Clarke inspires science from beyond the grave

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The impact of science fiction writer Arthur C Clarke is still being felt, following the news that two more of his ideas are being researched for real..

The U.S. Defence Advanced Research Projects Agency (DARPA) is to develop a weapons system first suggested in Clarke's 1955 work Earthlight which fires tubes of molten metal using electricity.

Clarke described the bolts as passing through spaceships "as an entomologist pierces a butterfly with a pin".

Darpa's Magneto Hydrodynamic Explosive Munition (MHEM) programme employs the same principle, but uses an explosion to generate the electrical charge needed to fire the projectiles, rather than huge capacitors as Clarke suggested.

Meanwhile, the Finnish Meteorology Institute (FMI) is planning to put a huge solar sail in orbit around the Earth to prove the concept of using solar wind for propulsion. Clarke first explored the idea in the 1965 short story Sunjammer.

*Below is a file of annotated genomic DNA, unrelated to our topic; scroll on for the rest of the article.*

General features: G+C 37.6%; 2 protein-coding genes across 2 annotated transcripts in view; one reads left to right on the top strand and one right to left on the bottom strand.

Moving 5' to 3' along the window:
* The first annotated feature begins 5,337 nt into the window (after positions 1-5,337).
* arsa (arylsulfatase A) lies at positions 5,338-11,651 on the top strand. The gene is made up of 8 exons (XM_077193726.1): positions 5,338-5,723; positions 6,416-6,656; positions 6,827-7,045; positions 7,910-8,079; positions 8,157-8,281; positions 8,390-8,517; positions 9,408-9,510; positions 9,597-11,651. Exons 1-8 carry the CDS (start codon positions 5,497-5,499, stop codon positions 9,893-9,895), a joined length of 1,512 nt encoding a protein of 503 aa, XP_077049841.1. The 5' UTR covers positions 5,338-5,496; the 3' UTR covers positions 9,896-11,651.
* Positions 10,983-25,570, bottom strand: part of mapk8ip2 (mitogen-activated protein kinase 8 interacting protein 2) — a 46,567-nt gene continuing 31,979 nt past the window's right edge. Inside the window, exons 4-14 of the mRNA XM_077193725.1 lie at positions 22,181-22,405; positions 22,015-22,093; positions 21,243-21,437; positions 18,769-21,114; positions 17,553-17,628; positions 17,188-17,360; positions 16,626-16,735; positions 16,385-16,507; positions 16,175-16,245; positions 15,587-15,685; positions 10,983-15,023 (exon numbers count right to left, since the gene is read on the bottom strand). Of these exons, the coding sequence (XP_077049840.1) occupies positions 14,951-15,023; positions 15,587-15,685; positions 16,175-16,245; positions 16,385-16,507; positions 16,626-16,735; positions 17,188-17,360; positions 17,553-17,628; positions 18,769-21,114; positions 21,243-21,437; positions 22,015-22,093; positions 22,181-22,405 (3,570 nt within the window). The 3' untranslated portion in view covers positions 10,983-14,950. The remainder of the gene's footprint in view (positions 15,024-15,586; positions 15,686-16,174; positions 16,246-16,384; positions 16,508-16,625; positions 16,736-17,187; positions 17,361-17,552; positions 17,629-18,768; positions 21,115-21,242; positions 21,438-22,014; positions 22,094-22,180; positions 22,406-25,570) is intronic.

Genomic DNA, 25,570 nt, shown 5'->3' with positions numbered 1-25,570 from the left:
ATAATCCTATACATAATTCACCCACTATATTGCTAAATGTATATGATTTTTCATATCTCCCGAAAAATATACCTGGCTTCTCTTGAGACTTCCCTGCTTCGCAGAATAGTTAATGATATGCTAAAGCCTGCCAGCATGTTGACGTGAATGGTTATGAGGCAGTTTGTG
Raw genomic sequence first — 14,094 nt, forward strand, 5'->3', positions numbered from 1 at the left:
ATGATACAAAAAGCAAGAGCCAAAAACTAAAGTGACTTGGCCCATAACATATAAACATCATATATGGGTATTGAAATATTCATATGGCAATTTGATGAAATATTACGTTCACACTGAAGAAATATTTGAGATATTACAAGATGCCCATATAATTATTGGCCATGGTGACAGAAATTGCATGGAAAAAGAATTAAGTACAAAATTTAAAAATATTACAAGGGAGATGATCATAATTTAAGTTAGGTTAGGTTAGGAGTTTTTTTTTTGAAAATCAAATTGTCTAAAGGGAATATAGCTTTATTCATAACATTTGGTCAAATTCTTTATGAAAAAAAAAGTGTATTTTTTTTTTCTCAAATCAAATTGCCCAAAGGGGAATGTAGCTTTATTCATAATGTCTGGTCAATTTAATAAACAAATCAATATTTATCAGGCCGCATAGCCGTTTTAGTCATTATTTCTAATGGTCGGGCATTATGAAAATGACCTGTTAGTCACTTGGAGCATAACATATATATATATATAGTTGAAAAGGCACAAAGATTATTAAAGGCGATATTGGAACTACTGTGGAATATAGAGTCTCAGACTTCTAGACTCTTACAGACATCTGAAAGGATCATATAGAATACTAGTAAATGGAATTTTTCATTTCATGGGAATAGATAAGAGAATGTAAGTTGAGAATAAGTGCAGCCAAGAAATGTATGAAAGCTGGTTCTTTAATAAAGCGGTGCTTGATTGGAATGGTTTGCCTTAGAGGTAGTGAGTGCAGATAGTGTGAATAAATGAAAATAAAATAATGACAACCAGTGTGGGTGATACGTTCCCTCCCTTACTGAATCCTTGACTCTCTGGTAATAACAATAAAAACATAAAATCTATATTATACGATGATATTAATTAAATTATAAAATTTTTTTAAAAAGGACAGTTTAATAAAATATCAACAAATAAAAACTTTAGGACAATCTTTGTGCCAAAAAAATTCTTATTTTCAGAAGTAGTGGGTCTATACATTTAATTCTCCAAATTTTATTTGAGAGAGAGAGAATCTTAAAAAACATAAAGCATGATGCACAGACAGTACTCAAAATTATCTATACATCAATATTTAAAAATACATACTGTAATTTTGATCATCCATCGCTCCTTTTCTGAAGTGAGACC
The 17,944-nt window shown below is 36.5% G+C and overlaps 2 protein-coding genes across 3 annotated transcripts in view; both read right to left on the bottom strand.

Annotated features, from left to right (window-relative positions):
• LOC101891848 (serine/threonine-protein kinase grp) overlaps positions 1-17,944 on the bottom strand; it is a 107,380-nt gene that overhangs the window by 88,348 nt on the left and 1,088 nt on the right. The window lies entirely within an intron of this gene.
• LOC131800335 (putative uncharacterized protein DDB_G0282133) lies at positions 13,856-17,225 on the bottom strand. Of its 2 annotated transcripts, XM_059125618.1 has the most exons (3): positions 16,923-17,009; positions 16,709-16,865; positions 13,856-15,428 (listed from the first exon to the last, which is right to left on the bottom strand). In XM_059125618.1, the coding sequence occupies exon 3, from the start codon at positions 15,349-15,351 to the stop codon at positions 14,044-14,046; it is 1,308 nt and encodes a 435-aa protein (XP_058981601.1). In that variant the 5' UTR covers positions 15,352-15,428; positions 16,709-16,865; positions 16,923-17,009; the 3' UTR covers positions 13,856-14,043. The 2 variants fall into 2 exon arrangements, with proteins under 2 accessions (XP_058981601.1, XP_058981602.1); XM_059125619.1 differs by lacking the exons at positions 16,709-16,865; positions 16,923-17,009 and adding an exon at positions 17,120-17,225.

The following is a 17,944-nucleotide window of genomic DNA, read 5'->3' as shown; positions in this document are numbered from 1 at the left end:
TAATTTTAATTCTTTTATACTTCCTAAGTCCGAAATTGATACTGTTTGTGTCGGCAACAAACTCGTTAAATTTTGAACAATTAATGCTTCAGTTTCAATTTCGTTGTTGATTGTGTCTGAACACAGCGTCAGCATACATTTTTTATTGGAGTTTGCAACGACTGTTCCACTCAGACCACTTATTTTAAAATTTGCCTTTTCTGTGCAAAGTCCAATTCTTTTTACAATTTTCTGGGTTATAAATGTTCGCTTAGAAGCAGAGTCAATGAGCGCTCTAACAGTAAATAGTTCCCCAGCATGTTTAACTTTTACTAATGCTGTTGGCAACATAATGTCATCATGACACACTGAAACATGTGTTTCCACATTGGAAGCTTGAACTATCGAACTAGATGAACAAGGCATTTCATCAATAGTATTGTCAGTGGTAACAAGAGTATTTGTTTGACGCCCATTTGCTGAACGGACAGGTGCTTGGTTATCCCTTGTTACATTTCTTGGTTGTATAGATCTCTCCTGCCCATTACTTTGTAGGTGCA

The sail will hopefully go into orbit in the next few years, albeit in a radically different format to that envisaged by Clarke. The Finnish idea is to positively charge thin wires which will pick up the Sun's ions for propulsion.

"The electric sail might lower the cost of all space activities and thereby, for example, help make large solar power satellites a viable option for clean electricity production," said Dr Pekka Janhunen from the FMI.

"Solar power satellites orbiting in the permanent sunshine of space could transmit electric power to Earth by microwaves without interruptions.

"Continuous power would be a major benefit compared to e.g. ground-based solar power where storing the energy over night, during cloudy weather and winter are tricky issues especially here in the far north."

If the project goes ahead it will be the first time that a solar sail has been deployed in orbit. Enthusiasts tired to put a similar craft, Cosmos 1, into orbit in 2005 but the rocket carrying it failed.
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